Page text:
(p. 29) “I Ask My Mother to Sing” by Li-Young Lee
She begins, and my grandmother joins her.
Mother and daughter sing like young girls.
If my father were alive, he would play
his accordion and sway like a boat.
I’ve never been in Peking, or the Summer Palace,
nor stood on the great Stone Boat to watch
the rain begin on Kuen Ming Lake, the picnickers
running away in the grass.
But I love to hear it sung;
how the waterlilies fill with rain until
they overturn, spilling water into water,
then rock back, and fill with more.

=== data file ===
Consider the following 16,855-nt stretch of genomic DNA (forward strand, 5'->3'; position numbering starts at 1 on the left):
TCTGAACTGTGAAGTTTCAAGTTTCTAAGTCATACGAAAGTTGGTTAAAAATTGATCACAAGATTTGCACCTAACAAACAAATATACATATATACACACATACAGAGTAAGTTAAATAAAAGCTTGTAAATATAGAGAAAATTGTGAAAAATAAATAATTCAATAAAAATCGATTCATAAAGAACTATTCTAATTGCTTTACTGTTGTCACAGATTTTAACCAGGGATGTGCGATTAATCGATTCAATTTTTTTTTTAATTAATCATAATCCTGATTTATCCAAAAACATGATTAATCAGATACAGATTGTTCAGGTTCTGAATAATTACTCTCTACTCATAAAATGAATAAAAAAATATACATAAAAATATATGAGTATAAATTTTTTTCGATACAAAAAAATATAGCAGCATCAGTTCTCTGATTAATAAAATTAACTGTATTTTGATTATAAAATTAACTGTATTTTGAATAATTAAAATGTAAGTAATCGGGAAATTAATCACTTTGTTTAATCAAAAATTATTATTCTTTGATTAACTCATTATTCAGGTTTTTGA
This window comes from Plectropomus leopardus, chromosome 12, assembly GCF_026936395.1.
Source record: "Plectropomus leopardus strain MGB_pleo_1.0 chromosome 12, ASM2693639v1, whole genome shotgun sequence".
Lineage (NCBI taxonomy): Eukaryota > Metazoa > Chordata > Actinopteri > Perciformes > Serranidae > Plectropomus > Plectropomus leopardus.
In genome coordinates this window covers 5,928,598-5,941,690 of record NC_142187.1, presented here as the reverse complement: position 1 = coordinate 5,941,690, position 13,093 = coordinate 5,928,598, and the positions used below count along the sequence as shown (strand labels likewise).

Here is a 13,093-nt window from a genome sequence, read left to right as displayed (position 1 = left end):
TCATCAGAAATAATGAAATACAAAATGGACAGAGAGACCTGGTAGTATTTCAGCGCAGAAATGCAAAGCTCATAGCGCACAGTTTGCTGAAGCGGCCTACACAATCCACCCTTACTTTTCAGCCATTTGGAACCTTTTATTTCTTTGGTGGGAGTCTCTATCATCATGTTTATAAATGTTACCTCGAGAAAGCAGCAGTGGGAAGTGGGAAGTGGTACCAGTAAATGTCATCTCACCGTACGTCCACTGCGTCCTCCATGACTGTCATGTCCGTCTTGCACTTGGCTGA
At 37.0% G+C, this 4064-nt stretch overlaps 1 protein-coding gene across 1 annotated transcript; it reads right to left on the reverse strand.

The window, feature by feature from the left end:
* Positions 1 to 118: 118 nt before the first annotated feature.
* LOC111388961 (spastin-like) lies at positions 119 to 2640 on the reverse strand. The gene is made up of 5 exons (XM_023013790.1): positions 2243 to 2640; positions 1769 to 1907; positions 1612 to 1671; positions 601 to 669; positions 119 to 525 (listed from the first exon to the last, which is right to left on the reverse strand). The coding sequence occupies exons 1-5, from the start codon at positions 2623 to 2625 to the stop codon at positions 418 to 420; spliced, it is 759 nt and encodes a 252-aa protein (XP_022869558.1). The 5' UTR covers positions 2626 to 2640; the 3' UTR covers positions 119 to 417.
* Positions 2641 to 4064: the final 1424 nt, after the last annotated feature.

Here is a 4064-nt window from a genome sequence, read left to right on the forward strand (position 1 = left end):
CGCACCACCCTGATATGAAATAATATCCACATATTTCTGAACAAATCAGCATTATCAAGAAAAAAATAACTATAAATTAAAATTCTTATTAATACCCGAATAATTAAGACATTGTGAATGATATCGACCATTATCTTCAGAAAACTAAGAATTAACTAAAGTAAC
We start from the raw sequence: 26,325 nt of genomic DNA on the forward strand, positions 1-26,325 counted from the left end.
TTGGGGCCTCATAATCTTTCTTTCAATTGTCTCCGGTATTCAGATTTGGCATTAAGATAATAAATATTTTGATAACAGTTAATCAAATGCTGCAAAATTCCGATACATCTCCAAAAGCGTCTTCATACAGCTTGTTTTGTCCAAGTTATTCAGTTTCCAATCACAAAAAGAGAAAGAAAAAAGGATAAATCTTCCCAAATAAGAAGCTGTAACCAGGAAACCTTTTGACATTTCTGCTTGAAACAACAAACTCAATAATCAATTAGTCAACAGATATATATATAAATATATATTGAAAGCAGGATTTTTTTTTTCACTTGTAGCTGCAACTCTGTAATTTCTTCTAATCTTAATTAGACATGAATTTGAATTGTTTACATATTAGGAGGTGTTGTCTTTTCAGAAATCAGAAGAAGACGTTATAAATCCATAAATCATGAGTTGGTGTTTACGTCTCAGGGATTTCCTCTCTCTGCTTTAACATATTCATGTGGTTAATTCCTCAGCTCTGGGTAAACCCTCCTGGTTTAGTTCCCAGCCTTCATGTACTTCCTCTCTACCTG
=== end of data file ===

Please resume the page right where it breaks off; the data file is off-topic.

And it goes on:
Both women have begun to cry.
But neither stops her song.
I like the picture of the waterlilies filling with rain and tipping and then filling again and this magical place in his mother and grandmother’s song where elegant picnickers run over the grass to shelter from a rain—I imagine them laughing and dressed in silk. It reminds me of how our parents’ memories—their real life—is to us dreams and stories.